Festering Consciousness

The Plague of Consciousness

——- and my comment:

While the premises might appear to be sound, the conclusion toward advocation of action shows an orientation upon things where, not exactly wrong, is nonetheless possibly incorrect.

The universe in itself and as such — qua universe, if you will — can indeed be known.


The assumption in the subjective orientation upon things, which leads to an assertion that one should not worry about abstract thoughts such as the meaning of things, or whether or not we can know the universe truly, shows that one is oriented in thinking in a particular manner. This manner is generalized to what I call “conventional“, or what other authors, such as Slavoj Zizek, the “common”. It is ultimately ideological, and also psychological, but in the end, in large religious.

The conventional manner, or orientation, reveals a certain logic that identifies a manner of understanding oneself in the universe through the psyche. This particular kind of logic is usually emphasized and reified through such conventions as psychology.

However, I am not indicating or suggesting that psychology is wrong or it’s estimations should be corrected or adjusted. On the contrary, I am suggesting that it reveals an inherent, one could maybe say, ‘natural’ way that consciousness, human consciousness in particular, automatically comes upon itself. This is to say, it indicates an ability of the human being, and not a limitation that absolutely corresponds with what is “natrual”. Here, what is natural is what arises without any intervention. It is the way that if nature takes it’s course what inevitably will happen.

So it is ironically it is not towards the subject that we need to focus our attention when we find the failure of abstract and meaningless concepts, an inability to know these things for sure such as the linked post reports upon.

No. It is when we conclude that we must resort to subjectivity that a particular natural orientation upon things is revealed, that an orientation can be noticed. This subjective trope (word-sense-act) understands itself as essentially separated from the universe, such that knowledge, and it’s logic or sense, — it’s epistemology — argues it self into the world as a separate entity reflexively, that is, as an automatic reflex. By this, reason it self is transcendentally separated in an absolute sense, such that it must approach the world in these “either-or” manners, and no other manner, if it is to comprehend things.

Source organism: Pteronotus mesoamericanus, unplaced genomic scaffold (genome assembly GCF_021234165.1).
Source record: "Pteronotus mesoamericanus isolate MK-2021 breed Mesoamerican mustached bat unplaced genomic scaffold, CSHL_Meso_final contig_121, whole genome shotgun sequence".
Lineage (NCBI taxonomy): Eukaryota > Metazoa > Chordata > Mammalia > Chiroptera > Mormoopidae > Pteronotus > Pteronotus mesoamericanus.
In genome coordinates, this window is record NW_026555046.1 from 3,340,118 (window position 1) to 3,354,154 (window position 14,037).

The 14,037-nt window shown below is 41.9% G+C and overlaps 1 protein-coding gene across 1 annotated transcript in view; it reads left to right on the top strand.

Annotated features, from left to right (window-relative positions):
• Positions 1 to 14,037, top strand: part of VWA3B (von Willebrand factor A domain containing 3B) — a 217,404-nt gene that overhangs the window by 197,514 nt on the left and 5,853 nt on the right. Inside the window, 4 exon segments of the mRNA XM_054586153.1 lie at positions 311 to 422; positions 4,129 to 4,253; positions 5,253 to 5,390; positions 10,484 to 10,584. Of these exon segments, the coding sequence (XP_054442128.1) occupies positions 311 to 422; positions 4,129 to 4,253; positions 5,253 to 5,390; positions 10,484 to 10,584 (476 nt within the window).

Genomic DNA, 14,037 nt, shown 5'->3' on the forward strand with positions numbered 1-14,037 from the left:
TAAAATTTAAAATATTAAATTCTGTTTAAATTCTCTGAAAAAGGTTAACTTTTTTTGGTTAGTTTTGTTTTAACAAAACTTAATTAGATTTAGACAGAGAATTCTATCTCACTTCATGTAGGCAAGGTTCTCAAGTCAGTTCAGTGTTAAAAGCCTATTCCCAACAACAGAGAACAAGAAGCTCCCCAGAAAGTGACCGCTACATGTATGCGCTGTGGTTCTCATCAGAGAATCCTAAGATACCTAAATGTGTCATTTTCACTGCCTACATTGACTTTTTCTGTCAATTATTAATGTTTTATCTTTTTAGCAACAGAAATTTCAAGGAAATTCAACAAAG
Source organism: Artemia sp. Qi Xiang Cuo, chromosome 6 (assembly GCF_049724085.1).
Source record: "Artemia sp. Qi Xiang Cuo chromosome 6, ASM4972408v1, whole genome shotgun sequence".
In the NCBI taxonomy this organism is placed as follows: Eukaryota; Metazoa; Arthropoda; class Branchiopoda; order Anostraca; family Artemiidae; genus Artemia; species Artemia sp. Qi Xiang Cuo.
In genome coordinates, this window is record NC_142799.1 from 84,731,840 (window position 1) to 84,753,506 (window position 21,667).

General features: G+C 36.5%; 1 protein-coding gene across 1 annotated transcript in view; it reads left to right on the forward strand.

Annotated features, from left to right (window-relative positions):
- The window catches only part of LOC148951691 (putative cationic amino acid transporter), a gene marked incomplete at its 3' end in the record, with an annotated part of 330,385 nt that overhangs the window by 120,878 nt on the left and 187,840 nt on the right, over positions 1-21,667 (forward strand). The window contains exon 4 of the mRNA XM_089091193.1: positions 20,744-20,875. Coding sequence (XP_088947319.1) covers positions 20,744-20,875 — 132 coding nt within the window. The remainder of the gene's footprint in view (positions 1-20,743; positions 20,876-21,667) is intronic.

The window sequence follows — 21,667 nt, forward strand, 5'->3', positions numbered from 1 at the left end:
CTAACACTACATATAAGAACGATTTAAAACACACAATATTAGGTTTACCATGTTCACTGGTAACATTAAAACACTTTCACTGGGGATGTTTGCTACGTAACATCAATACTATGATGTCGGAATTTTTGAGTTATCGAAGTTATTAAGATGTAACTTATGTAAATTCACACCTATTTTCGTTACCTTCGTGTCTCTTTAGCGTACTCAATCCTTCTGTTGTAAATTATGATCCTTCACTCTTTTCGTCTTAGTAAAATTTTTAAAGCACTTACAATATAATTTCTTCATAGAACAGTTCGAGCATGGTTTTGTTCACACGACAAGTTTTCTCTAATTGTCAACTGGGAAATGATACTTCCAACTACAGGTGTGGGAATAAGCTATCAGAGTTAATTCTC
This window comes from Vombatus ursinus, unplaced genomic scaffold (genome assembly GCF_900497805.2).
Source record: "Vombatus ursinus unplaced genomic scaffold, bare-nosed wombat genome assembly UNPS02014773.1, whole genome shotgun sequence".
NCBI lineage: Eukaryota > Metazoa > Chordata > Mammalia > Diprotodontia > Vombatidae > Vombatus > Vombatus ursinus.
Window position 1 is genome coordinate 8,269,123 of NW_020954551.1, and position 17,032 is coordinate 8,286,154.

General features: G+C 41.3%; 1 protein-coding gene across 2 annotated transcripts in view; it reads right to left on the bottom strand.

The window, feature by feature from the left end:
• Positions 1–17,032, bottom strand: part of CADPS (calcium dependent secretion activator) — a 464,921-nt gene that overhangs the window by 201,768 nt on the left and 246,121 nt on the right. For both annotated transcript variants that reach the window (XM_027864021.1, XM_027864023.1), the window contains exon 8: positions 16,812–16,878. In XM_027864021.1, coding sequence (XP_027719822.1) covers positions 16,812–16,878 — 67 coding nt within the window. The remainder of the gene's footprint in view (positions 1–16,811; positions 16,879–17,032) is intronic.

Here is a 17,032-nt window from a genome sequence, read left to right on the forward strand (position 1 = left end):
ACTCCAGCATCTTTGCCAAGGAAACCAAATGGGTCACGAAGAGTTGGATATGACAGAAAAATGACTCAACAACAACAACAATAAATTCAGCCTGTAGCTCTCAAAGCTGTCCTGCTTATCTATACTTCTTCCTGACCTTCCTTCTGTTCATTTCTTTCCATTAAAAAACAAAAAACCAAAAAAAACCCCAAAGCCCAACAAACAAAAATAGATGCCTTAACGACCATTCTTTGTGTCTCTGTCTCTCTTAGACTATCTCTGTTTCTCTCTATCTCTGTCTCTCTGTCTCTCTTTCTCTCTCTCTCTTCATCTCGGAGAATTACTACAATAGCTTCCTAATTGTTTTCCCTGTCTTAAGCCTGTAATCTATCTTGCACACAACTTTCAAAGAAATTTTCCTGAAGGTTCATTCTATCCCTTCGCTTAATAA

When we indicate a limitation of this epistemology we are essentially saying that there is a certain type of way of being human that can be known objectively, or universally objective. This is further to say that it, this object that is the subject, must then coincide with the equity or the equality of objects as they arise in the universe in themselves, in relationships with other objects.

Subjectivity, the action thereof which moves understanding internally, hermeneutically, is thus a kind of ‘natural’ disease of the being that is human. It represents a particular kind of traumatic response of organic existence, but here manifested as the natural human being.


This “objective” way of understanding ourselves in the universe verse ruptures or defies the natural tendency which concludes that we must resort to subjectivity because we cannot truly understand the universe and its objective sense.

Again, this is not to indicate something ethically wrong, or something that we need to argue about. Rather, it indicates or describes what logically must conclude given the situation of the revolt from “existential emptiness“. As opposed to revolting back into subjectivity, when we respond to the call that is the emptiness of freedom, ultimately we come upon the object that is ourselves in the universe as such.

It is against the ideological standard of religious absolutism that we must revolt if we are to find ourselves truly in the universe as such.






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